Magnus Carlsen has made his late spurts legendary as he won yet another tournament in the late stages. In one of the strongest tournaments ever (four 2800s), he was near the top the entire tournament, but a last-round win over Hikaru Nakamura helped him to claim the crown on tiebreaks over Levon Aronian. Aronian had taken the lead with a dramatic win over Peter Svidler in the penultimate round and was poised to take the title.
In the final round, a big showdown between Carlsen and Nakamura took place. The two players have appeared together in the headlines since Nakamura had made strides and broke into the top ten. The recent development that Nakamura had begun working with Kasparov combined with Carlsen’s reaction made this a highly anticipated match. While Carlsen is skeptical of the alliance, this match may have been a defining point in this new rivalry.
Carlsen played aggressively with 15…g5 16.Be3 g4 winning a pawn after 17.Nd4 Nxe5. It appeared that black’s activity compensated for his kingside weakness. Carlsen managed to get all the pieces traded down to an opposite-colored bishop and after Nakamura sacrificed another pawn to create a blockade, it appeared there may be drawing chances.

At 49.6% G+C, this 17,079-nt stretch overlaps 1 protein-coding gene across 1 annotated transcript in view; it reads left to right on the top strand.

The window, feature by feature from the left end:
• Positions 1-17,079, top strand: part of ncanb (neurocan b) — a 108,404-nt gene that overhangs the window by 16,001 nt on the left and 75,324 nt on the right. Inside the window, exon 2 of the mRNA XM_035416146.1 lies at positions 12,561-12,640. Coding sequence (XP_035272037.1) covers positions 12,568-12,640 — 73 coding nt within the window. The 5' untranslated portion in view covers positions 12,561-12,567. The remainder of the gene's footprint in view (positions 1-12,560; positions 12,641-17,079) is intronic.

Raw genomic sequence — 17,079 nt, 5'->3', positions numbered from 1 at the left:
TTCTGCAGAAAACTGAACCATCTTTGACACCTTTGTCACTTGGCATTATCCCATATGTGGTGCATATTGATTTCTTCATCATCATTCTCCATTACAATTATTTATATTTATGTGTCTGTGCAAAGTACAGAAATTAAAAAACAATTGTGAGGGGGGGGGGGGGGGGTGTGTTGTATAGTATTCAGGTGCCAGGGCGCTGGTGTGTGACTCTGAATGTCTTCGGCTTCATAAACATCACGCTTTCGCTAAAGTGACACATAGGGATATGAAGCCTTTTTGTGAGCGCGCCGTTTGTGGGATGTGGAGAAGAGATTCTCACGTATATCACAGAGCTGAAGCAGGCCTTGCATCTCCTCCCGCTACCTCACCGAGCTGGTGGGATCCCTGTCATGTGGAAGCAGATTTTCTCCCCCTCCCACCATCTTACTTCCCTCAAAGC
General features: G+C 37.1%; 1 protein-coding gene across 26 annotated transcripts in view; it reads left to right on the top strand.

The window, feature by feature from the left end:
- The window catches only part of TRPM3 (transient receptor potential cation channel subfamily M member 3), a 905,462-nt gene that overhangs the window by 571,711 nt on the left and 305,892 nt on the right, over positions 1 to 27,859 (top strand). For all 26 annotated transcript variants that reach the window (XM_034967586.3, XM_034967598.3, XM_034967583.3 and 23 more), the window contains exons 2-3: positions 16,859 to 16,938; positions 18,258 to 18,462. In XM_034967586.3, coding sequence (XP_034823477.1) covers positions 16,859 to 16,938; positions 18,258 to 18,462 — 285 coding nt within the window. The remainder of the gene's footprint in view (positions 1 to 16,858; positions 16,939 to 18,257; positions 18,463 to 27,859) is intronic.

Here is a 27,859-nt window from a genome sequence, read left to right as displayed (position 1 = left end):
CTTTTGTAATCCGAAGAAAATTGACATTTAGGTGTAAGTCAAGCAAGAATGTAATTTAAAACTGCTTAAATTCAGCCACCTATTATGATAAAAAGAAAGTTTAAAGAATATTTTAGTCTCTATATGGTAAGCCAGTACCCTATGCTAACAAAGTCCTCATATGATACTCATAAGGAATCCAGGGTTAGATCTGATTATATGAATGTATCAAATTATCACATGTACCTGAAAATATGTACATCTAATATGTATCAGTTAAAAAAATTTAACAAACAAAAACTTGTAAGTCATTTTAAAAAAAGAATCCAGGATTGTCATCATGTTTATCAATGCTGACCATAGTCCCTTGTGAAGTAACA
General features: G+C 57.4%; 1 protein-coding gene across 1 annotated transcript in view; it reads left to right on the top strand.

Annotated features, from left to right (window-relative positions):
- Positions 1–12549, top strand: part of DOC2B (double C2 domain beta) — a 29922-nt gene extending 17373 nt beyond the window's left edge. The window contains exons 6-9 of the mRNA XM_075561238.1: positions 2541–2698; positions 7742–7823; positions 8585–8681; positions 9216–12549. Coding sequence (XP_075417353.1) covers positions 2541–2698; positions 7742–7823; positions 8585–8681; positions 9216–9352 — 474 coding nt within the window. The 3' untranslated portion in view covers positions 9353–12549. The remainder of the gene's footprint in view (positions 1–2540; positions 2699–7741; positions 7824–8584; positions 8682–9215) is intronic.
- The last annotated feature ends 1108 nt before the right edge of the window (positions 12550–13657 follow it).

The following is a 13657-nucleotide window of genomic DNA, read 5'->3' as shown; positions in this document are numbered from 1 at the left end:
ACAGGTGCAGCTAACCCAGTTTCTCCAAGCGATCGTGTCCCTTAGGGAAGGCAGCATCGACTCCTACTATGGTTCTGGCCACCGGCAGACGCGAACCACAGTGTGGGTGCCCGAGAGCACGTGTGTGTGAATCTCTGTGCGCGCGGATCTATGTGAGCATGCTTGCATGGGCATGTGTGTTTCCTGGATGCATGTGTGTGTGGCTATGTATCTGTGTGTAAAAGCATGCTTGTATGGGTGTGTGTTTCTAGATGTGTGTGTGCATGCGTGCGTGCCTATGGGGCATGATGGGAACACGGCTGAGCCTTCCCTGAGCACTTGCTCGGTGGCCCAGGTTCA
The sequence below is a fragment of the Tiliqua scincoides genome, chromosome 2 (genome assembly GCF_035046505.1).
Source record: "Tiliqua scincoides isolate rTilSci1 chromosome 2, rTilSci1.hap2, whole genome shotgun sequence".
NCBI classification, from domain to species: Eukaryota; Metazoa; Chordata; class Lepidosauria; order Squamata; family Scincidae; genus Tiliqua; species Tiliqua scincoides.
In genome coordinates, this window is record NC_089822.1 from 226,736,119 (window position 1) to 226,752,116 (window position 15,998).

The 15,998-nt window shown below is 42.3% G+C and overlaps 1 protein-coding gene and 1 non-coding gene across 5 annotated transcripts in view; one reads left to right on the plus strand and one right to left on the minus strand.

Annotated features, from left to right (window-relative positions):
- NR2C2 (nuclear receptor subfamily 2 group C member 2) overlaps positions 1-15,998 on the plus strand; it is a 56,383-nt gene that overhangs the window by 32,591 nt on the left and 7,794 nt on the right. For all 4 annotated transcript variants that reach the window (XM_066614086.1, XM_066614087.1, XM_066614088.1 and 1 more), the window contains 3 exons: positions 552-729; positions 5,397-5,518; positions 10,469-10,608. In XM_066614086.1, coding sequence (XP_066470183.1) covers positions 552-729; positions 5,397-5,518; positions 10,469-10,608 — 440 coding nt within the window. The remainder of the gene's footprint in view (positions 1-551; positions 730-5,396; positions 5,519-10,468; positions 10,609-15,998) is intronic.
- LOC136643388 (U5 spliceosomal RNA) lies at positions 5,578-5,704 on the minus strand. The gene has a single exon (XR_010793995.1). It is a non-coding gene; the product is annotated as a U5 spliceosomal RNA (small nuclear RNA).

Perhaps, the American make a mistake in setting up his barricade (is h4 a better try?), but Carlsen showed good form in the ending and 50…f4! was certainly a path to victory. In the end, Carlsen would raid white queenside pawns and then push through on either side of the board.
(after seven rounds)
1st-2nd: Carlsen, Aronian, 5½; 3rd-5th: Ivanchuk, Karjakin, Nepomniachtchi, 5; 6th-7th: Svidler, Anand, 4½; 8th-9th: Kramnik, Gelfand, 3½; 10th: Nakamura, 3
Drum Coverage: http://www.thechessdrum.net/blog/2011/11/15/2011-tal-memorial-moscow-russia/
Official Site: http://www.russiachess.org/
All PGN Games: TWIC